Dear Birth Control: It’s Not Me, It’s You.

Note: This article reflects only my specific opinions and unique medical history. As I am not a doctor or health professional, I do not intend to grant genuine medical advice. Please refer to a doctor with any questions or concerns you might have! 


When deciding to go on birth control during the fall of my senior year of high school, I imagined a magic pill that would solve all my problems. My skin would be clearer, my periods would be lighter, my cramps would go away, and any potential (though circumstantially, extremely unlikely) fears of teen pregnancy would be assuaged. When I went to the doctor for my annual checkup, she prescribed me the pill and I picked up a three month supply at the pharmacy the next day. It was quick, easy, painless, and most importantly to my anxious teenage self, completely judgment-free. 

For the next two years, I took the tiny blue pill at 10 PM every night with little to no side effects. My skin was thriving, my periods were light, and my cramps were nonexistent. This pill was Tri-Lo-Estarylla, a brand of the generic prescription of ethinyl estradiol and norgestimate. My trusty Tri-Lo-Estarylla was a constant in my life through stressful college applications and ecstatic acceptances, high school graduation, my first two years at Yale, and even a summer abroad. Birth control was one aspect of a busy life that I never had to question.

That is, until everything changed. When I came home from Europe, my mom had picked up for me my next three month supply of birth control. I noticed that it was a different brand: Tri-Lo-Sprintec. I didn’t think much of it when I saw that the basic ingredients of ethinyl estradiol and norgestimate were the same. However, this would prove to be a nightmare in a tiny pink package.

Over the second half of this summer, things started to go wrong. My skin was breaking out more than usual, but I figured it was due to the summer heat making me sweat more than usual. I had gained 10 pounds, but my clothes still fit and I looked about the same. These I could deal with. What I couldn’t deal with, however, was the crippling depression and anxiety that hit me like a brick. Although I was home with my family, every day felt like an insurmountable challenge. I was wracked with jitters one hour and a deep, untraceable sadness the next. I cried multiple times a day, I snapped at my friends and family, and I dreaded doing just about anything. 

The scariest part was that I didn’t realize just how bad I felt. My mom was the first person to point out that something was wrong, and she suggested that birth control was a potential culprit. Suddenly, it made sense. The only different thing in my life was the Tri-Lo-Sprintec. But how could this be? It was the exact same prescription as Tri-Lo-Estarylla, but with a different name and packaging— right? 


I spoke to my doctor, and she told me that different birth control brands, though containing the same active ingredients, can be slightly different in composition. She told me that different brands affect different people differently— and that I should steer clear of Tri-Lo-Sprintec for good. 

Easy, I thought. I’ll just go back to Tri-Lo-Estarylla. 

Wrong again.

Apparently, Tri-Lo-Estarylla is suffering from a national backorder. Its manufacturer apparently is no longer producing the pill, to the dismay of thousands of people like me who depend on it to literally not ruin their bodies like other pills might. The pharmacy said I had to choose another brand of ethinyl estradiol and norgestimate, so I decided to do some research.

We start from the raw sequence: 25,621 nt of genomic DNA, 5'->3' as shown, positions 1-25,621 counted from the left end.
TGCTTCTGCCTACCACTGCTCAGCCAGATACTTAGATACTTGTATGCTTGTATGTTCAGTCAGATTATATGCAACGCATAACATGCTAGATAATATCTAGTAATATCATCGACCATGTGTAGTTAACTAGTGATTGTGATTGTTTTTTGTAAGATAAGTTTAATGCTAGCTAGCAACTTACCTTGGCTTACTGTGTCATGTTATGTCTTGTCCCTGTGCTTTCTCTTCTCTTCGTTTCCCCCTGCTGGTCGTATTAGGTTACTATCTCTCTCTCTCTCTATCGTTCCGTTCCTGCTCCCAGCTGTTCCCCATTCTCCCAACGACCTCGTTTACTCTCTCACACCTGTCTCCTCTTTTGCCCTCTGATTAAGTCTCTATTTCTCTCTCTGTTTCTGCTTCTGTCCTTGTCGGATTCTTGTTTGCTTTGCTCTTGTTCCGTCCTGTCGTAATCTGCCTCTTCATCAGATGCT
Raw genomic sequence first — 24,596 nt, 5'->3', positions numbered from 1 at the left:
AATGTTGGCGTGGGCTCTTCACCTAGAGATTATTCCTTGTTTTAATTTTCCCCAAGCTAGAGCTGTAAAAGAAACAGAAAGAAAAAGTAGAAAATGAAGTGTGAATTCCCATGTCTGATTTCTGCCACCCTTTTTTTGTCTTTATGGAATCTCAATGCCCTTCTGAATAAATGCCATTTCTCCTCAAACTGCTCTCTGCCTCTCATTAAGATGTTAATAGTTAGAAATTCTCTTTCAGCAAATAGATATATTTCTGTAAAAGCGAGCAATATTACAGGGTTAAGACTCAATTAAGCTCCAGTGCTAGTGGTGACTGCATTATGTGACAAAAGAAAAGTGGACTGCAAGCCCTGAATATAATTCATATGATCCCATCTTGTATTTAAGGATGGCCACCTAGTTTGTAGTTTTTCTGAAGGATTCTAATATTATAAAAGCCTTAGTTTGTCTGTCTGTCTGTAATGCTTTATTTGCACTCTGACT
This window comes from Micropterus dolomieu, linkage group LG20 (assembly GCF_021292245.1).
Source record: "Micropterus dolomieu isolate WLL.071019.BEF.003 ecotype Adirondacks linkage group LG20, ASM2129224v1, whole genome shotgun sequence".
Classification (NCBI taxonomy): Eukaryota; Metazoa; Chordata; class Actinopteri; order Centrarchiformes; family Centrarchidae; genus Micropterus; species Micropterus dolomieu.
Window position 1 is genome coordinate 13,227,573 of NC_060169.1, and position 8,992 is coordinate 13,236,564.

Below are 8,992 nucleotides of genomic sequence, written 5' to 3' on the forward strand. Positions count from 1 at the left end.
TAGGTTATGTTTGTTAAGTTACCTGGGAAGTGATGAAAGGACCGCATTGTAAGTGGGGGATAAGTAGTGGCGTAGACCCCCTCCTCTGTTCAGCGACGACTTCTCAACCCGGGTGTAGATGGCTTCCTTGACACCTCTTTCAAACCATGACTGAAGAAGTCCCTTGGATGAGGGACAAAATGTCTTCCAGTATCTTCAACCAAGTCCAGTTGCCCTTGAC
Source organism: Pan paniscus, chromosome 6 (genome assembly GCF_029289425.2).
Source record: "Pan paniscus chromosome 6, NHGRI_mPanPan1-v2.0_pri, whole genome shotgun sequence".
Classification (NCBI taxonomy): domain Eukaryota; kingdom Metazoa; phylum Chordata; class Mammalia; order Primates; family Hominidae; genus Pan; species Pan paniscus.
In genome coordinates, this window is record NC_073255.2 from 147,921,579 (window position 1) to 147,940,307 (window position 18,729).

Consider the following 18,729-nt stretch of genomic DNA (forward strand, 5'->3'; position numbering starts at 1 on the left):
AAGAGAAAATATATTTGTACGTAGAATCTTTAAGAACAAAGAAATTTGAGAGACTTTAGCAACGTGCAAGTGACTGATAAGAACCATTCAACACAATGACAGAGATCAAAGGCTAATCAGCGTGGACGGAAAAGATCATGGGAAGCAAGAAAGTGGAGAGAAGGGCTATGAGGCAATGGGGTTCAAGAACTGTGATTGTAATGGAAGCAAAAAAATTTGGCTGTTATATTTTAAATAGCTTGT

What I found was terrifying. When I looked at online prescription review websites, I realized that each brand of ethinyl estradiol and norgestimate had countless reviews written by people claiming that the pill brought them the same symptoms it brought me: skin problems, weight gain, and crippling mental health problems. The average consumer rating for each brand of pill, including my lord and savior Tri-Lo-Estarylla, was about a 5 out of 10. 

What are we supposed to do when the birth control our insurance provides us with literally cripples our bodies and minds? What are we supposed to do when the one pill that works for us goes out of stock? Because many people use birth control for health reasons, simply “going off the pill” is not an option. 

I’m currently taking another brand of ethinyl estradiol and norgestimate that, thankfully, does not make me feel as horrible. However, my skin is still angry and my periods are still more painful than they were when I was on Tri-Lo-Estarylla. Every month after switching to my current brand, my period comes about five days early— and lasts, unfortunately, for over a week. 

Whether these current symptoms are because of the birth control or other factors, I can’t be sure. However, I sometimes ask myself if I feel any better than I did before starting the pill in the first place. As an almost 21 year old woman, I can hardly remember what my adolescent Life Before the Pill was like.

The moral of the story is this: if you feel like something is wrong, there probably is. It’s not your fault. It’s not something to be ashamed of, either. Birth control is a physical necessity to many people, and it’s not fair that so many people have to go through leaps and bounds to try to find an option that does not keep us from functioning. 

Ultimately, I am lucky in that I have health insurance and a family doctor who I can go to with these concerns. I am lucky that I have the opportunity to try different pills. I am immensely privileged in this way. Others aren’t. 


This needs to change.